It’s very difficult. The Whole 30 is basically eating whole foods for like—it’s not whole foods, but you can’t have. The protein bars I used to live off of, I remember I was very dependent on them when when I learned about the Whole 30. You can’t really have processed food at all. It’s basically I guess. Right. But do you want to share?

[00:24:36.365] – Frank Palmieri:
Basically it’s carbs that that’s what they essentially take out, so it’s almost like it’s almost like an Atkins diet.

[00:24:44.225] – TAMAR:
Right.

[00:24:45.185] – Frank Palmieri:
A variation of Atkins. So it just it just didn’t resonate with me.

[00:24:51.275] – TAMAR:
But you did it. You did it. You were able to do it. I could. And I thought about it. I read about it. And I’m like, no.

[00:24:55.895] – Frank Palmieri:
Yeah, I did it. But I put it right back on it and it was also going this time I found Bikram yoga and and man, Bikram yoga, that’s what saved my life. I mean, I’ve always been an avid runner. I played rugby, I ride a bike a lot and but and I just started swimming, which is incredible. With Bikram yoga, it’s just you in this very hot room looking at a mirror and it’s just you and your shit and and you just got to be there for 90 minutes in the middle of all that and suffer through it. And the only person who could control how bad or how easy that suffering is, is you. I’ve put hours in studios where I just like no mercy on myself whatsoever. And that’s kind of true now, depending on the exercise, I might be a little bit harder on myself, but it’s coming from a place of love and kindness, not of like eating myself. So that’s how it started. But through that, I became I found a plant based diet. Weighing 275, I was on six medications, type two by diabetic, me and my wife were on vacation, my buddy text me. He goes, “Hey, do you have a favorite watch, ‘what the hell?'” And we’re in Ocean City and it’s like Friday night. We’re not doing anything. I’m like, “Oh, let’s put it on.” And that was it. We got home Sunday and we were full fledged plant based family.

[00:26:36.805] – TAMAR:
I’m very into Veestro, the plant based mail order company, they’re a great option.

[00:26:42.485] – Frank Palmieri:
I’ve heard about them.

[00:26:44.015] – TAMAR:
It’s good. It’s good. And I’m picky about food. Sometimes.

[00:26:47.895] – Frank Palmieri:
Yeah. So yeah. And that’s been for years now. And so when I became plant based the yoga started making more sense.

[00:26:59.405] – TAMAR:
That makes sense.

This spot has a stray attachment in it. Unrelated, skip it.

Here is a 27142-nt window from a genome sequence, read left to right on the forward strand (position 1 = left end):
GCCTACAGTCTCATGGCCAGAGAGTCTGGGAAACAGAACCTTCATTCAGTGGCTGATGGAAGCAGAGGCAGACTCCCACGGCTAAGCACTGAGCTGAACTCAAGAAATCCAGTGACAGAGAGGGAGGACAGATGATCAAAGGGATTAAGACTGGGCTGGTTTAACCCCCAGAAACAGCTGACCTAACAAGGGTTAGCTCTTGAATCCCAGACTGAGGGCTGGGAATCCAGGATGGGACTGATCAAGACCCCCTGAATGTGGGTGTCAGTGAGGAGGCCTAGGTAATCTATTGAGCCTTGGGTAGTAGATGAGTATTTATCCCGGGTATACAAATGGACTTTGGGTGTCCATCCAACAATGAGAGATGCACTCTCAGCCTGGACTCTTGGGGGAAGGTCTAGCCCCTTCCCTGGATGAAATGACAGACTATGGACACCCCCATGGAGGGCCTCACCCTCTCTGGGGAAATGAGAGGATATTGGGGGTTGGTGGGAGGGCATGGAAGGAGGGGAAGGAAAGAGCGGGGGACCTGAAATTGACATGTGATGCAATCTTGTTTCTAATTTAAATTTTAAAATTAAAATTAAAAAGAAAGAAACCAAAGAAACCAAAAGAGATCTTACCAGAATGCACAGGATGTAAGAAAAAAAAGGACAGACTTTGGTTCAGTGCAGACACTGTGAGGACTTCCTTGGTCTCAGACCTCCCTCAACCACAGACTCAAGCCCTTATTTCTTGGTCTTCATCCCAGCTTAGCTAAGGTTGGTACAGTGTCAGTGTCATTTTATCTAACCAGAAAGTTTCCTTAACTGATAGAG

[00:26:59.405] – Frank Palmieri:
And I felt like there was a big shift coming. I didn’t know what it was, but I know is I felt uncomfortable being in my own skin. And what happened was my gallbladder got sick. I’ve had a lot of painful things happen to me. That gall bladder flare up is by far the worst.

[00:27:19.895] – TAMAR:
Wow.

[00:27:20.405] – Frank Palmieri:
Like because you can’t get a peak, there’s no valley, it’s just constant. So I went to the hospital just to make sure I was OK. Not like blocked and I wasn’t blocked in there, like, so “what do you want?” They’re listing the drugs. I’m like, “man, just give me some like ibuprofen or something through the I.V.” thinking that would help. After eight hours I was tired. They had me with like a very low grade level narcotic, and that was the first time in my system in a long time. And that sent me down the rabbit hole. It was like maybe like with the dentist gives you Tylenol 4.

[00:27:58.125] – TAMAR:
Yeah.

[00:27:59.225] – Frank Palmieri:
But man, it hits so different than it did like five, you know, four years ago. Three, three years prior. So while it was a bad experience, I thought it was proof that, it has just shown my growth because if I was still in a dark place, it probably would have made me feel good as opposed of like just making me feel like, oh, “this is really bad.”

[00:28:24.395] – TAMAR:
Transformation day.

[00:28:27.965] – Frank Palmieri:
So what happened was with the gallbladder, this is why this is important, because this is where everything just comes together. I’m already now on a plant based diet for about a year. I came off most of my medications, but I haven’t really lost weight. I went from 275 down to 235. The gall bladder hits and for that I went to talk to the doctor and he’s like, “it’s bad, but it doesn’t have to come out.” And I’m like, “OK, you say could that thing happen again, like a flare up?”

[00:28:55.965] – Frank Palmieri:
He goes, “Oh that’ll happen again.” “Then we’re taking it out.” I don’t want it.

[00:29:00.605] – TAMAR:
It’s not worth it.

[00:29:02.775] – Frank Palmieri:
Because I’m on a plant based diet, I’m doing everything that you would want me to do. That means it just needs to go. It serves no purpose anyway. Let’s just get rid of it. So I had to wait two weeks and for two weeks, man, I hit my yoga twice a day and Bikram all Bikram and I truly believe that held off another flare. I got my surgery on a Monday. That Tuesday night, I was back in the yoga room just sitting there. But five days later, I was at a full practice. I went into the doctor. Two weeks later, he’s like, “what’d you do?” And I told him. He discounted the whole thing, the whole process, the plant based diet, the yoga, just being mindful, using yoga food as medicine. He discounted everything like he didn’t even want to talk to me. I think that’s just because he knows it works and he stands to lose money by telling people. So that’s what everything came together and eight months later, I had dropped the remaining like 90 percent.